Legal Aid Costs


Clare Dyer, legal editor
The Guardian, Friday March 17 2006
The following correction was printed in the Guardian’s Corrections and clarifications column, Thursday March 23 2006

(The headline for the article below was misleading. As the story made clear, the £500,000 was the total cost to public funds. The council was ordered to pay the parents £200,000 legal aid costs and will have to meet its own costs. The child would also have been represented and payment of those costs will be met from public funds).

A couple had their family life torn apart when social workers wrongly took their nine-year-old daughter into emergency care without good reason and kept her from her parents for 14 months, a high court judge said yesterday.

Mr Justice McFarlane castigated the social workers for “multiple failings” and criticised the family court magistrates who had granted the emergency order. The costs of the case, payable from public funds, were £500,000, including the parents’ legal aid costs of £200,000, which the judge ordered the local council to pay. The judge took the unusual step of making his judgment public after a hearing behind closed doors, although the family, the local authority and the magistrates court are all unnamed.

He laid down guidelines to prevent future miscarriages of justice which are certain to lead social services departments and magistrates courts to re-examine their practices. He said it gave him “absolutely no pleasure to have to record the multiple failings of the local authority in this case”.

But to do so was “necessary not only in order to come to a conclusion on the issues in this case, but also in order that lessons may be learned for the future”.

He said the girl’s mother had sought the help of social services and child health services because her daughter, the couple’s only child, was displaying some “modest behavioural difficulties”.

Mother and daughter had been referred to the child guidance unit for psychotherapy and the girl had been put on the local child protection register.

The notes of a social services planning meeting read: “No neglect issues. Home and care good. Mother and child have good relationship. Detrimental to move.”

But social workers suspected it was a case of Munchausen syndrome by proxy – now called fabricated or induced illness (FII) -a rare form of child abuse in which a mother or carer makes a child ill or fakes illness to get attention. At the end of a case conference on the girl in November 2004, social services received a phone call from a nurse at the local hospital.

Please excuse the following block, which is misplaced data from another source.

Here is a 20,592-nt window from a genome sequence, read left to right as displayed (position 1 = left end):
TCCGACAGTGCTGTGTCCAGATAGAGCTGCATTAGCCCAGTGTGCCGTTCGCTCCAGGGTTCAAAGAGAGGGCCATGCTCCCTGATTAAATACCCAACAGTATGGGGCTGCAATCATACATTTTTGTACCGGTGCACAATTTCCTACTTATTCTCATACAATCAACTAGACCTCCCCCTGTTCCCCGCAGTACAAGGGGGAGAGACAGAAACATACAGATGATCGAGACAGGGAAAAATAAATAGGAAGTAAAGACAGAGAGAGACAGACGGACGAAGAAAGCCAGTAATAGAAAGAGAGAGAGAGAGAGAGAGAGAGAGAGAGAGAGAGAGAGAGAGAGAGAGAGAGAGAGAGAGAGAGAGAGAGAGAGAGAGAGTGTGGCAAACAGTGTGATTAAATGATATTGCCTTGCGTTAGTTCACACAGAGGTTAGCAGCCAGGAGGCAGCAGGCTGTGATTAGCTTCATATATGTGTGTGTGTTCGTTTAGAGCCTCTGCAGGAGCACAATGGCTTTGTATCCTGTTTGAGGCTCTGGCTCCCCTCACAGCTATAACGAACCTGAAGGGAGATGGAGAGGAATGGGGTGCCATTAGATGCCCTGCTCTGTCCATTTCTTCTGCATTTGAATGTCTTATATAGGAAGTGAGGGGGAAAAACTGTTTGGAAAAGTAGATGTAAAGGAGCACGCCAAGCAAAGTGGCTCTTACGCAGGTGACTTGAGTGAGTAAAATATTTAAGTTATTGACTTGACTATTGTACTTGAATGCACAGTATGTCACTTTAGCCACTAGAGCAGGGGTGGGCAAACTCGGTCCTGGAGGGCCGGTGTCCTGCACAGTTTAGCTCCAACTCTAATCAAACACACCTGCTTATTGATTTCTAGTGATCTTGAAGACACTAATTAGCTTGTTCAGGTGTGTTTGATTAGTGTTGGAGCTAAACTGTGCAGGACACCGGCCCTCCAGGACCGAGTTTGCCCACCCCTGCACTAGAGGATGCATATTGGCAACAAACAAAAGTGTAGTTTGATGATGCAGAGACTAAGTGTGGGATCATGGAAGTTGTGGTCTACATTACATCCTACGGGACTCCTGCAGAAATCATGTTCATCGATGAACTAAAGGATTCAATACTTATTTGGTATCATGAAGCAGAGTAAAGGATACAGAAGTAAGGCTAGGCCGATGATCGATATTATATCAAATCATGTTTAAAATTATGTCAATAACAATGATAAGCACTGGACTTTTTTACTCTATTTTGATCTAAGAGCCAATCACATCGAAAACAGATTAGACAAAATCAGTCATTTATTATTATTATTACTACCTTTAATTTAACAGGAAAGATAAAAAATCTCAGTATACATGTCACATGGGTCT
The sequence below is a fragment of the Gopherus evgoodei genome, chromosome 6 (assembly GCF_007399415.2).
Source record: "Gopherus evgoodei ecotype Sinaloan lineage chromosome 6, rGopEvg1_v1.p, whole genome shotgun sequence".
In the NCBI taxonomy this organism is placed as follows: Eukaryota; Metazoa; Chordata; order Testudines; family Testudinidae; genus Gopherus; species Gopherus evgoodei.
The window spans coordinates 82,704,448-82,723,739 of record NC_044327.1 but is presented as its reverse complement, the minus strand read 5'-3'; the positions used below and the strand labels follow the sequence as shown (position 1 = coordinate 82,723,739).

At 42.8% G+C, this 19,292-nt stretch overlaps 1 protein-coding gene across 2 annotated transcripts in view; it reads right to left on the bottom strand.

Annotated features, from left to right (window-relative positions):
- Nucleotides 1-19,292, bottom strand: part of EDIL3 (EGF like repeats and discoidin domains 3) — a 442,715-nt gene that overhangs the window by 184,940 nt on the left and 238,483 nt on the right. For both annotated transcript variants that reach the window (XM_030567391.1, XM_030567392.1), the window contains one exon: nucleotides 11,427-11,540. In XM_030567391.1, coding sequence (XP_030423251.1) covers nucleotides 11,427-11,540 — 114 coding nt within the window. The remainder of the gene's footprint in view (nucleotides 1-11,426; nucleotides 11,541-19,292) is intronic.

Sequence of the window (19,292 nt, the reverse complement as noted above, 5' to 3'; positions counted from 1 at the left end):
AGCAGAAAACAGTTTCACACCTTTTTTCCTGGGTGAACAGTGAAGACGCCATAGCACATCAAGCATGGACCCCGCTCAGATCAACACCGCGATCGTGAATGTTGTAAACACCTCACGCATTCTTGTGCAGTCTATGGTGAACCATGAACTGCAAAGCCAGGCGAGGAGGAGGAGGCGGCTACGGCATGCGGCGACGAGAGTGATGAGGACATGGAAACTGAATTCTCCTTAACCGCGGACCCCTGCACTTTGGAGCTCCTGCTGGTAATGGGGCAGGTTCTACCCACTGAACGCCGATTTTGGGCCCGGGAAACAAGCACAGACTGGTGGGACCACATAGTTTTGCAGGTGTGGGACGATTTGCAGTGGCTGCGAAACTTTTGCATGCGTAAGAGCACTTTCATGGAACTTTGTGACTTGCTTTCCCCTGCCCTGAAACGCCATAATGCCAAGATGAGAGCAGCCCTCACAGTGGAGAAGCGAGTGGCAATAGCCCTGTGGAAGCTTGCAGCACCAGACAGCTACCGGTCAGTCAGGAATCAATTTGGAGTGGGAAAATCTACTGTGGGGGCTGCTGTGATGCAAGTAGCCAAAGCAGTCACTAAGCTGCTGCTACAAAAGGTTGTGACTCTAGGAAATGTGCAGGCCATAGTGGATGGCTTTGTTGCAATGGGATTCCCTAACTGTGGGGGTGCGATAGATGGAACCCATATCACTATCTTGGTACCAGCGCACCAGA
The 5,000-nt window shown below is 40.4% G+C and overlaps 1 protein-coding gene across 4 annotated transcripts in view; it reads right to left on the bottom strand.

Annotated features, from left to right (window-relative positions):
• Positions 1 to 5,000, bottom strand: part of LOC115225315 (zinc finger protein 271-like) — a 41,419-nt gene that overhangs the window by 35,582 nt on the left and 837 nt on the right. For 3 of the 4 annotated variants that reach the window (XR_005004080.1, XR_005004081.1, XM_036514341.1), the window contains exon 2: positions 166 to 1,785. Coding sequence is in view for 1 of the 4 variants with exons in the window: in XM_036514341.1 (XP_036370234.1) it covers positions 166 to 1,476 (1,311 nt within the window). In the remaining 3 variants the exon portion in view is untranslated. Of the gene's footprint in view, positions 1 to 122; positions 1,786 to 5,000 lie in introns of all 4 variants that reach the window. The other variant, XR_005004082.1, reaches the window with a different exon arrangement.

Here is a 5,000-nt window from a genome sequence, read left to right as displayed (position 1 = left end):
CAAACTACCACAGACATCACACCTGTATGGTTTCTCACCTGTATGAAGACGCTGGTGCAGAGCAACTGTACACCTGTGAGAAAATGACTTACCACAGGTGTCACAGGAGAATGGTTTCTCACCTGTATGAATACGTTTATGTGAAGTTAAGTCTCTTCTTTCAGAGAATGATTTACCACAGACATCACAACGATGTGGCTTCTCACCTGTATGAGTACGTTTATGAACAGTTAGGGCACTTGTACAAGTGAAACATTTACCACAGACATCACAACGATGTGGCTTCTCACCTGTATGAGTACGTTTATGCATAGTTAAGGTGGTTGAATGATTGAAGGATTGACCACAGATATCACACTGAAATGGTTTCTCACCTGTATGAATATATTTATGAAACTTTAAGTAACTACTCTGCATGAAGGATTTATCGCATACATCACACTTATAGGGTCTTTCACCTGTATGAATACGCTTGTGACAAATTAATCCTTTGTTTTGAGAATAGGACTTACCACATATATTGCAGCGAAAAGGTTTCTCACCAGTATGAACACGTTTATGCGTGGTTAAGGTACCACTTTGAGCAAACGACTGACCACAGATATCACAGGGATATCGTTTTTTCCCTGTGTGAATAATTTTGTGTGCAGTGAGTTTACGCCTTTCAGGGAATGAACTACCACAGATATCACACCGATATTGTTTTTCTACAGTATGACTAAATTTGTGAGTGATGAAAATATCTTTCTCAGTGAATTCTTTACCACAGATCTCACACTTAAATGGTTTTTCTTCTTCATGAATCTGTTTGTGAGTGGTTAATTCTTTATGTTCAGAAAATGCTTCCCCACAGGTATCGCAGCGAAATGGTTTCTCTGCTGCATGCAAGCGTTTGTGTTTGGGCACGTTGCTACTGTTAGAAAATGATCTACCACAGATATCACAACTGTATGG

They were told that the mother had taken the girl there with stomach pains and was asking to see a doctor after the nurse found nothing wrong. Within hours and without any information from the doctor, social workers were at the magistrates court seeking an emergency protection order allowing the girl to be taken from her parents immediately.

They acted without telling the parents and without seeking any medical opinion to try to confirm their suspicions. The girl had had medical treatment before and no doctor had suggested fabricated illness.

The council’s actions were described by the mother’s counsel as “outrageous” and “inexcusable” leading, as it did, to “the destruction of this family’s ordinary life”.

Those descriptions “do not, in my view, overstate the quality of what took place on that day”, the judge said. The social services team leader, who had no detailed knowledge of the case, made 13 assertions to the magistrates, of which every one was “misleading or incomplete or wrong”.

He ruled that the council had no case to take the girl into care and made her a ward of court “to facilitate the child’s return home”.


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